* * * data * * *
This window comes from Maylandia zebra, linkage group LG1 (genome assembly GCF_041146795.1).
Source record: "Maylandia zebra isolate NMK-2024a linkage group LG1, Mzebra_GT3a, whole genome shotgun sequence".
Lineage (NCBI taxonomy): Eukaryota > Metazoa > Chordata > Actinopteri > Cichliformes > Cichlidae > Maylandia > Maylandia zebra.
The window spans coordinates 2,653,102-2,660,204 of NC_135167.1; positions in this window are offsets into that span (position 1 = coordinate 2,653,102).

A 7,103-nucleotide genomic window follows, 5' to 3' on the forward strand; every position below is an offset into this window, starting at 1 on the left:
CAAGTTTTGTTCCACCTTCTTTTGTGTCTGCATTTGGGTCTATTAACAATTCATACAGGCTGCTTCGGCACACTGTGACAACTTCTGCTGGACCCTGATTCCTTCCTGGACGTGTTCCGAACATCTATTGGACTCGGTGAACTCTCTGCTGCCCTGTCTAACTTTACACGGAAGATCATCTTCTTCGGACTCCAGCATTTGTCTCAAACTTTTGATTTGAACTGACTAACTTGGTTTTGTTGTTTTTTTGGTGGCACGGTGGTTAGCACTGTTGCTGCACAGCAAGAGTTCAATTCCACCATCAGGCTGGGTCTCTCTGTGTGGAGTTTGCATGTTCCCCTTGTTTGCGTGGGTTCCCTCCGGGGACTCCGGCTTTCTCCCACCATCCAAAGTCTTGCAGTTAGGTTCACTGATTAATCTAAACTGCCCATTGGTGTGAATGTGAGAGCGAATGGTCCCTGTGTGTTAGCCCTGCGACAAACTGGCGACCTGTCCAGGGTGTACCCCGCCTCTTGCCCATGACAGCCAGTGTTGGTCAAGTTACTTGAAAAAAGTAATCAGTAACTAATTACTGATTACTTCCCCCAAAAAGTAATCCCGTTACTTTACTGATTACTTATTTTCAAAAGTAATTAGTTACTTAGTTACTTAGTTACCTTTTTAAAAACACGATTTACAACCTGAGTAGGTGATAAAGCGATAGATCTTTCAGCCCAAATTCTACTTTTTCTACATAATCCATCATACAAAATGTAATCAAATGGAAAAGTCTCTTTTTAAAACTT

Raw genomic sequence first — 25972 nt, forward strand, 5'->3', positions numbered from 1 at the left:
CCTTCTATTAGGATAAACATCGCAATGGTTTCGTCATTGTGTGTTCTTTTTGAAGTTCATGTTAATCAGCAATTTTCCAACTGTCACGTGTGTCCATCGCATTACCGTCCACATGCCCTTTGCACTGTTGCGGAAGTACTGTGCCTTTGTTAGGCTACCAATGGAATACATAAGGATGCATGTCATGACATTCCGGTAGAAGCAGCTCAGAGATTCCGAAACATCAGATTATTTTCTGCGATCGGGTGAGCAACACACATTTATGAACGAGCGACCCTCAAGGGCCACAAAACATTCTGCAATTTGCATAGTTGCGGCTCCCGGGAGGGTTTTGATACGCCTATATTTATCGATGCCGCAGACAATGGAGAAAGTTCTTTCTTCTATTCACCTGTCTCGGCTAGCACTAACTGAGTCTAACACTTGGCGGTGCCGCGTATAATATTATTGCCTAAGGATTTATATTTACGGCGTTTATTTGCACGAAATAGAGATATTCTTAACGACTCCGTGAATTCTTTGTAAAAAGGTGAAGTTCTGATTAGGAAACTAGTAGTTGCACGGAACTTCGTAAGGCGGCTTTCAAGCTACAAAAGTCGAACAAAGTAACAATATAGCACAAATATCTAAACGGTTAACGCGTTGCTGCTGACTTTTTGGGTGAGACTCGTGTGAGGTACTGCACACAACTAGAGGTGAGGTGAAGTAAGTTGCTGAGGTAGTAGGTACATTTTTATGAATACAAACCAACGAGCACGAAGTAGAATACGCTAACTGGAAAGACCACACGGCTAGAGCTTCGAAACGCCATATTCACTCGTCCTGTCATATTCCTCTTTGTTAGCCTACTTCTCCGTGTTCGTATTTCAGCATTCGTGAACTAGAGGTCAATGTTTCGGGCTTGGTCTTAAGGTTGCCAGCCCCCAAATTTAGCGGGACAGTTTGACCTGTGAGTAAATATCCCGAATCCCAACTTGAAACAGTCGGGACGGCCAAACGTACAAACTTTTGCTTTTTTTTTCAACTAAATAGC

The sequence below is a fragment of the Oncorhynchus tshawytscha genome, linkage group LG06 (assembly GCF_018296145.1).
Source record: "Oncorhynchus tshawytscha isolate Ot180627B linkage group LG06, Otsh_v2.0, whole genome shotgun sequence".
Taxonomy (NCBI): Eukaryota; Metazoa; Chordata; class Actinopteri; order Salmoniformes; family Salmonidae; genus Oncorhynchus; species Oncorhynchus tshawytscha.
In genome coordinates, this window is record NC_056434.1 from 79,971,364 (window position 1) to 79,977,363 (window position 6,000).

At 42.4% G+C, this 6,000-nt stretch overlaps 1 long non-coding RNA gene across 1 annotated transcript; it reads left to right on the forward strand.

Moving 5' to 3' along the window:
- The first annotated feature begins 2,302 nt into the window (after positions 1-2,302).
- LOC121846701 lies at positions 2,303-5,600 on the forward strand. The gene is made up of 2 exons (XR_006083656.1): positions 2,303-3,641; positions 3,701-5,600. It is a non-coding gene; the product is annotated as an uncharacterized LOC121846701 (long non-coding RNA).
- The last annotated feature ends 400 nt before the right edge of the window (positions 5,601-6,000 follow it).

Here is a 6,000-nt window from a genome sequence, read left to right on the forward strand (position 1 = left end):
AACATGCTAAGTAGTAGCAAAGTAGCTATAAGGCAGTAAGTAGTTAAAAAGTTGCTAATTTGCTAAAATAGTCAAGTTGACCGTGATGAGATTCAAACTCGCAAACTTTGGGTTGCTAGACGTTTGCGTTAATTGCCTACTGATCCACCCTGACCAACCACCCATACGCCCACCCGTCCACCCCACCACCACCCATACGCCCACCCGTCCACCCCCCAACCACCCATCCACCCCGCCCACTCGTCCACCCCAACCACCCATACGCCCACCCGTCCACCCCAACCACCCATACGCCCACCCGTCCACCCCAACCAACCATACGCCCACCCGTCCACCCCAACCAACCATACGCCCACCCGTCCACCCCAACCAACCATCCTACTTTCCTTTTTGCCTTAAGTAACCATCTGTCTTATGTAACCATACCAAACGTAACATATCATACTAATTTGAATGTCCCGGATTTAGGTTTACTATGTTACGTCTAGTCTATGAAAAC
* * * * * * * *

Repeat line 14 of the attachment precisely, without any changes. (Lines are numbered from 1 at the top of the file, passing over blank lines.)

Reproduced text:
Moving 5' to 3' along the window: